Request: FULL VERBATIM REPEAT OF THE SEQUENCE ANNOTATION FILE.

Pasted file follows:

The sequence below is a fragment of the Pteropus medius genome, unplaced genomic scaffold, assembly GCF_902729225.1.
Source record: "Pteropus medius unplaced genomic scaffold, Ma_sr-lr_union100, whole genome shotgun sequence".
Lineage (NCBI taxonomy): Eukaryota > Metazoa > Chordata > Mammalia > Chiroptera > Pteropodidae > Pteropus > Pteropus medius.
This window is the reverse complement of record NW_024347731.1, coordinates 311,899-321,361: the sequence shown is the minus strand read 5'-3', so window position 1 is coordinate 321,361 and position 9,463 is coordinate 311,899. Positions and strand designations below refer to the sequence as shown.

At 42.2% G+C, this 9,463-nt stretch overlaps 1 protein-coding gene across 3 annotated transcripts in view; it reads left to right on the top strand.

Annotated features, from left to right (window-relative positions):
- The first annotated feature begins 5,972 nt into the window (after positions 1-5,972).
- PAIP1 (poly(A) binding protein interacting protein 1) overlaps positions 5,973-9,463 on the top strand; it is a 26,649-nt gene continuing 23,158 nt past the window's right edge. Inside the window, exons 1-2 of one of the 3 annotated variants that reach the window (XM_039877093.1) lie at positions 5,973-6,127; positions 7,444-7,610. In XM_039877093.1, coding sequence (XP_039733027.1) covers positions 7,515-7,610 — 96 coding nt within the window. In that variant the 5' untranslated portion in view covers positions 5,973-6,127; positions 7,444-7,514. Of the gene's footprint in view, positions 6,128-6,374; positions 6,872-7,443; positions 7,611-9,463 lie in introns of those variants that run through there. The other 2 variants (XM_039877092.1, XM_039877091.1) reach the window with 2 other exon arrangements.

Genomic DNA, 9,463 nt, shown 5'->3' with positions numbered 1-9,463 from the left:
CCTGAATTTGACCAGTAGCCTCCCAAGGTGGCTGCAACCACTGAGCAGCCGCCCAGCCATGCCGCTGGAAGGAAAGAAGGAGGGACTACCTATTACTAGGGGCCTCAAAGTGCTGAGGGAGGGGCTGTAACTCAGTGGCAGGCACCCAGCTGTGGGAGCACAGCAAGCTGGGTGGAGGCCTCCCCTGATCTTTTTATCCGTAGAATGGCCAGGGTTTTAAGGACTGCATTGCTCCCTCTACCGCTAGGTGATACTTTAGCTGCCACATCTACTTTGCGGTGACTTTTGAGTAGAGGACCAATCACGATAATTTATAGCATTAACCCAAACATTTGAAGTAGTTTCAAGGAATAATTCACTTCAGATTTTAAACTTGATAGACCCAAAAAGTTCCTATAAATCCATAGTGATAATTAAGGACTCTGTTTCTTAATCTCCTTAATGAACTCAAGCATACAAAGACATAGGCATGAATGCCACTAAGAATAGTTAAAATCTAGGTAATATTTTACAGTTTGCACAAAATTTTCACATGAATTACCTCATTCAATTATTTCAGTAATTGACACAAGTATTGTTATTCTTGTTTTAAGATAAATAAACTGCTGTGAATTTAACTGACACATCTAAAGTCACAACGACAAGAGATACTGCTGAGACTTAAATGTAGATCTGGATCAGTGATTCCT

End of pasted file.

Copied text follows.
The sequence below is a fragment of the Pteropus medius genome, unplaced genomic scaffold, assembly GCF_902729225.1.
Source record: "Pteropus medius unplaced genomic scaffold, Ma_sr-lr_union100, whole genome shotgun sequence".
Lineage (NCBI taxonomy): Eukaryota > Metazoa > Chordata > Mammalia > Chiroptera > Pteropodidae > Pteropus > Pteropus medius.
This window is the reverse complement of record NW_024347731.1, coordinates 311,899-321,361: the sequence shown is the minus strand read 5'-3', so window position 1 is coordinate 321,361 and position 9,463 is coordinate 311,899. Positions and strand designations below refer to the sequence as shown.

At 42.2% G+C, this 9,463-nt stretch overlaps 1 protein-coding gene across 3 annotated transcripts in view; it reads left to right on the top strand.

Annotated features, from left to right (window-relative positions):
- The first annotated feature begins 5,972 nt into the window (after positions 1-5,972).
- PAIP1 (poly(A) binding protein interacting protein 1) overlaps positions 5,973-9,463 on the top strand; it is a 26,649-nt gene continuing 23,158 nt past the window's right edge. Inside the window, exons 1-2 of one of the 3 annotated variants that reach the window (XM_039877093.1) lie at positions 5,973-6,127; positions 7,444-7,610. In XM_039877093.1, coding sequence (XP_039733027.1) covers positions 7,515-7,610 — 96 coding nt within the window. In that variant the 5' untranslated portion in view covers positions 5,973-6,127; positions 7,444-7,514. Of the gene's footprint in view, positions 6,128-6,374; positions 6,872-7,443; positions 7,611-9,463 lie in introns of those variants that run through there. The other 2 variants (XM_039877092.1, XM_039877091.1) reach the window with 2 other exon arrangements.

Genomic DNA, 9,463 nt, shown 5'->3' with positions numbered 1-9,463 from the left:
CCTGAATTTGACCAGTAGCCTCCCAAGGTGGCTGCAACCACTGAGCAGCCGCCCAGCCATGCCGCTGGAAGGAAAGAAGGAGGGACTACCTATTACTAGGGGCCTCAAAGTGCTGAGGGAGGGGCTGTAACTCAGTGGCAGGCACCCAGCTGTGGGAGCACAGCAAGCTGGGTGGAGGCCTCCCCTGATCTTTTTATCCGTAGAATGGCCAGGGTTTTAAGGACTGCATTGCTCCCTCTACCGCTAGGTGATACTTTAGCTGCCACATCTACTTTGCGGTGACTTTTGAGTAGAGGACCAATCACGATAATTTATAGCATTAACCCAAACATTTGAAGTAGTTTCAAGGAATAATTCACTTCAGATTTTAAACTTGATAGACCCAAAAAGTTCCTATAAATCCATAGTGATAATTAAGGACTCTGTTTCTTAATCTCCTTAATGAACTCAAGCATACAAAGACATAGGCATGAATGCCACTAAGAATAGTTAAAATCTAGGTAATATTTTACAGTTTGCACAAAATTTTCACATGAATTACCTCATTCAATTATTTCAGTAATTGACACAAGTATTGTTATTCTTGTTTTAAGATAAATAAACTGCTGTGAATTTAACTGACACATCTAAAGTCACAACGACAAGAGATACTGCTGAGACTTAAATGTAGATCTGGATCAGTGATTCCT